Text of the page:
Repeated paint for yourself a mental image of the desirable future you’ll have when the habit is developed. Give yourself reasons that will persuade you why now is the time and not later. Don’t focus on the negative consequences, that doesn’t motivate. Focus on a winning aspiration that is strong enough to move you to act.
5. Savor the habit & be passionate about it
Enjoy the process. Don’t see the habit simply as a means to an end, it’s an end in itself. Enjoy the process of developing the habit. In 2015, when I lost 50 pounds in 5-6 months and reversed my obesity, one of the key things I did that helped me through the process was that I learned to truly enjoy and savor the new lifestyle that was helping me shed pounds every week. That’s how I was able to sustain it long enough for it to make a difference. I wasn’t swallowing some bitter pill so I could get well and then have fun later. No, I was having fun doing it. Don’t see the habit as a sacrifice you make to prepare for a better life. As Leo Babauta says, your new habit is your better life. Enjoy the process. Are you trying to lose weight? Enjoy the process.
6. Redesign your environment to support your habit goal
Remove all temptations and everything that will detract from your goal. Surround yourself with people that inspire you and make the dream baby in you to jump for joy. An accountability partner is also a good idea. Better yet is getting a partner who wants to develop the same habit as well. Life-change happens best within a supportive community. Another key part of redesigning your environment is the replacement principle. Replace every negative thing you remove with something affirming to do. For example, if you were watching TV to relax but have stopped, fill that need for relaxation with something that is more congruent with your goals.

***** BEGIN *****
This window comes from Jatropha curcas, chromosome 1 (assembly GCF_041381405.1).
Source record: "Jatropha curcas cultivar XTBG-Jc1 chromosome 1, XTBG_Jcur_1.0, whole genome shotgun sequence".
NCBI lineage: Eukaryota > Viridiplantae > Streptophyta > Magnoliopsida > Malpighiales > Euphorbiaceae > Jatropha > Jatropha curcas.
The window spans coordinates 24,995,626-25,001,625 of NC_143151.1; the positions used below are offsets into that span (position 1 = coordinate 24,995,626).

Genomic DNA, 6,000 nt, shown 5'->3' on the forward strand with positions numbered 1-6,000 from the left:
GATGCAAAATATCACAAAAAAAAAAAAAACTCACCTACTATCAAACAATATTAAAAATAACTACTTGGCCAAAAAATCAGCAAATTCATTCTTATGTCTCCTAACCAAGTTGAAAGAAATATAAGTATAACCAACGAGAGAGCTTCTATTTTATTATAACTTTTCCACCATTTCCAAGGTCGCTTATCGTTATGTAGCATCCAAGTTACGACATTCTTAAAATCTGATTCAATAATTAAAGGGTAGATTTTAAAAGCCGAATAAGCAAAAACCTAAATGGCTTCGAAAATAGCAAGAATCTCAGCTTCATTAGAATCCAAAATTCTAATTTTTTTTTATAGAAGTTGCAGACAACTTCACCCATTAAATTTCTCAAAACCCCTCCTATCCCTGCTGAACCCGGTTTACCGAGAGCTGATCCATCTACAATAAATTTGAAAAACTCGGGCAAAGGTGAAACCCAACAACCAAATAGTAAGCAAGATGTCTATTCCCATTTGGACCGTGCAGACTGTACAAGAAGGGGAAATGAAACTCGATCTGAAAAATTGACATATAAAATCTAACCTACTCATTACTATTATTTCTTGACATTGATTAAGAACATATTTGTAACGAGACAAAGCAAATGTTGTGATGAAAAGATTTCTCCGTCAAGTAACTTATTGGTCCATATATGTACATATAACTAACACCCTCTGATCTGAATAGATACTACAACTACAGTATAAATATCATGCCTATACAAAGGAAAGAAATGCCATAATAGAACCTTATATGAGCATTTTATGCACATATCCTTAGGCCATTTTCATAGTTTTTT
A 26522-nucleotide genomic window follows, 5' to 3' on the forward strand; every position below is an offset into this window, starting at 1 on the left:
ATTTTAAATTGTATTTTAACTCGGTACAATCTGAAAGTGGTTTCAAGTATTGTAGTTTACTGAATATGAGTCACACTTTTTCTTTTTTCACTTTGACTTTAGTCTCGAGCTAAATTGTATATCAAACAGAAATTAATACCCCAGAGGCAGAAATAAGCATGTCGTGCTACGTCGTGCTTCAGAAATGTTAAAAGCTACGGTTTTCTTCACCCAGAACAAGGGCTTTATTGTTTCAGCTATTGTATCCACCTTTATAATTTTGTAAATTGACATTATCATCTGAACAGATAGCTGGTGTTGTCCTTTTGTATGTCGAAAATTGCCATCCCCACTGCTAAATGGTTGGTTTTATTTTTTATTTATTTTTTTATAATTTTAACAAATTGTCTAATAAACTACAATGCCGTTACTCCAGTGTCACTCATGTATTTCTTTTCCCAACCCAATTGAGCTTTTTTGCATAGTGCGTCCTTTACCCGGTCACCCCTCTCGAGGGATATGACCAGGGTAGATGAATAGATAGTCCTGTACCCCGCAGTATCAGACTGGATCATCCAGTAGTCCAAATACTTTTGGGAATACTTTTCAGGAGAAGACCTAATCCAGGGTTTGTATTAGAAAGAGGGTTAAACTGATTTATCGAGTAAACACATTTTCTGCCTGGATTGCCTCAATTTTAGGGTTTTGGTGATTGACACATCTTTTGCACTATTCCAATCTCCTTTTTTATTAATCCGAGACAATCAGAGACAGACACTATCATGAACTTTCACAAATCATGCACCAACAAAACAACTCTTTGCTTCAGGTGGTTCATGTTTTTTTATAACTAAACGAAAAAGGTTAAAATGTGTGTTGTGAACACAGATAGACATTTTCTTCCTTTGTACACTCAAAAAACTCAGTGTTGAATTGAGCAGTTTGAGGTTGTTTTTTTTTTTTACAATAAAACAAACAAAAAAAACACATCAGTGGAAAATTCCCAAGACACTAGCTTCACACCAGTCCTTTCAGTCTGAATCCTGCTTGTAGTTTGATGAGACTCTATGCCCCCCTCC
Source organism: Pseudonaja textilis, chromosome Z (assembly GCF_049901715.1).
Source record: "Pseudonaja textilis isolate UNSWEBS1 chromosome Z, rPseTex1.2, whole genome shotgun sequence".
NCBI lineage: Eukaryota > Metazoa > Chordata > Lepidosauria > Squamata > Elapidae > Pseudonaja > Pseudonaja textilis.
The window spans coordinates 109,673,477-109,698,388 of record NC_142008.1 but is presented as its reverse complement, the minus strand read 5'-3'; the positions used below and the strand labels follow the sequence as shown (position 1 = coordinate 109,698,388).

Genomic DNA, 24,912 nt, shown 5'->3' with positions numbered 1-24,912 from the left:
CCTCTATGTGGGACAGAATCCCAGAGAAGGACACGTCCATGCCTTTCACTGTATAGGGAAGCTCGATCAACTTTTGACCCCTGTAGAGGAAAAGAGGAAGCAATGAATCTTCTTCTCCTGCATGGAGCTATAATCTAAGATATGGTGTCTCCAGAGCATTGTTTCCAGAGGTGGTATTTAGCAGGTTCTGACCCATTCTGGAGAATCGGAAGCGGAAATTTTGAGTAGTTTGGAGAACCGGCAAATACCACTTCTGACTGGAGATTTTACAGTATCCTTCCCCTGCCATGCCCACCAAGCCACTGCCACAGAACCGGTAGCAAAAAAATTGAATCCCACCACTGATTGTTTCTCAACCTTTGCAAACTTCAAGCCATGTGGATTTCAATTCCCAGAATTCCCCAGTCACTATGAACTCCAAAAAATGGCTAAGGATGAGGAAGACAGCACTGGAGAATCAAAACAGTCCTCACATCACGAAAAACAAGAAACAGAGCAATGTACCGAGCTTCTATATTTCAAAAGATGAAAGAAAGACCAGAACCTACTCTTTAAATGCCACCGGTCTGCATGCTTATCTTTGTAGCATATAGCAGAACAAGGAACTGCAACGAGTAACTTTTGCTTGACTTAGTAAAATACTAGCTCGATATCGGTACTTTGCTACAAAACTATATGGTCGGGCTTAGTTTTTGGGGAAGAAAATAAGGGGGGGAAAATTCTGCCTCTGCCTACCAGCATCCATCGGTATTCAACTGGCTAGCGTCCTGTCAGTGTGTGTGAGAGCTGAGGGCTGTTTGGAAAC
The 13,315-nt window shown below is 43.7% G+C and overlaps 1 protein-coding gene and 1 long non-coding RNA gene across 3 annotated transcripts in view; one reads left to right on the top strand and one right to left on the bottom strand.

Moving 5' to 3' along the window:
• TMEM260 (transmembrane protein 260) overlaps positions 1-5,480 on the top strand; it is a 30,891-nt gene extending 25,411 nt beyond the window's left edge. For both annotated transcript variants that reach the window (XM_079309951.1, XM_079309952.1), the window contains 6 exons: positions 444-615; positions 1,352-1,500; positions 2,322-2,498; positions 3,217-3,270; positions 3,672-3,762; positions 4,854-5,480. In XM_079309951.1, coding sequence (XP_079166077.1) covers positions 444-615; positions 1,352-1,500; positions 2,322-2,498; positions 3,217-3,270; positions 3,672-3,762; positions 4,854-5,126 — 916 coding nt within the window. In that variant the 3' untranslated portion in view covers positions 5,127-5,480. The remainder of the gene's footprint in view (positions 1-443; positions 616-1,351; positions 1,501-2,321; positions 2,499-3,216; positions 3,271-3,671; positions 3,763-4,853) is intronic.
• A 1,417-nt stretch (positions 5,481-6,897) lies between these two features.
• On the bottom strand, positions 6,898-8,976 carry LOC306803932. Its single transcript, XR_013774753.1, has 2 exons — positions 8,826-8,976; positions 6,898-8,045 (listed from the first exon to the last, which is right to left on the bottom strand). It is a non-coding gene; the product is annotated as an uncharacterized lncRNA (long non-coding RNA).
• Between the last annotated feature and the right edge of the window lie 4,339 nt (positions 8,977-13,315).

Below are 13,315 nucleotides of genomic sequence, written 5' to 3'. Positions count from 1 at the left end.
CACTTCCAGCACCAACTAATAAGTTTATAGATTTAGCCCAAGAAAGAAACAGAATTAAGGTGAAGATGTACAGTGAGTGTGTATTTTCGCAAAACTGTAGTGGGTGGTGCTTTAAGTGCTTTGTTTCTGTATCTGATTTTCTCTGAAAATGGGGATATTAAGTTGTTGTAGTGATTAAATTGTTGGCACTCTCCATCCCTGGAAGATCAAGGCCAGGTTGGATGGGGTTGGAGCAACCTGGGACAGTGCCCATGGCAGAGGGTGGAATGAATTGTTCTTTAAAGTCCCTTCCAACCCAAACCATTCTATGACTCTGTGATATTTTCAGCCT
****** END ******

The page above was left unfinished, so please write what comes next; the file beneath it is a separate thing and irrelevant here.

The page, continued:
7. Repeat the habit regularly, preferably daily
Repetition is key to building a new habit. A new habit forms when we build new neural pathways in the brain. Here is a good way to think of how neural pathways form. Imagine a patch of green grass between two buildings. If you start walking over the grass as a shortcut to the next building, eventually you will start noticing a beaten pathway that is being created by your feet. If a lot more people start walking on it, very soon the grass dies on that pathway and we can see the bare ground the whole way. The beaten pathway is like a neural pathway that becomes automatic because of repeated use. That’s why regular repetition is key to building a new habit. Through repetition, the habit becomes automatic.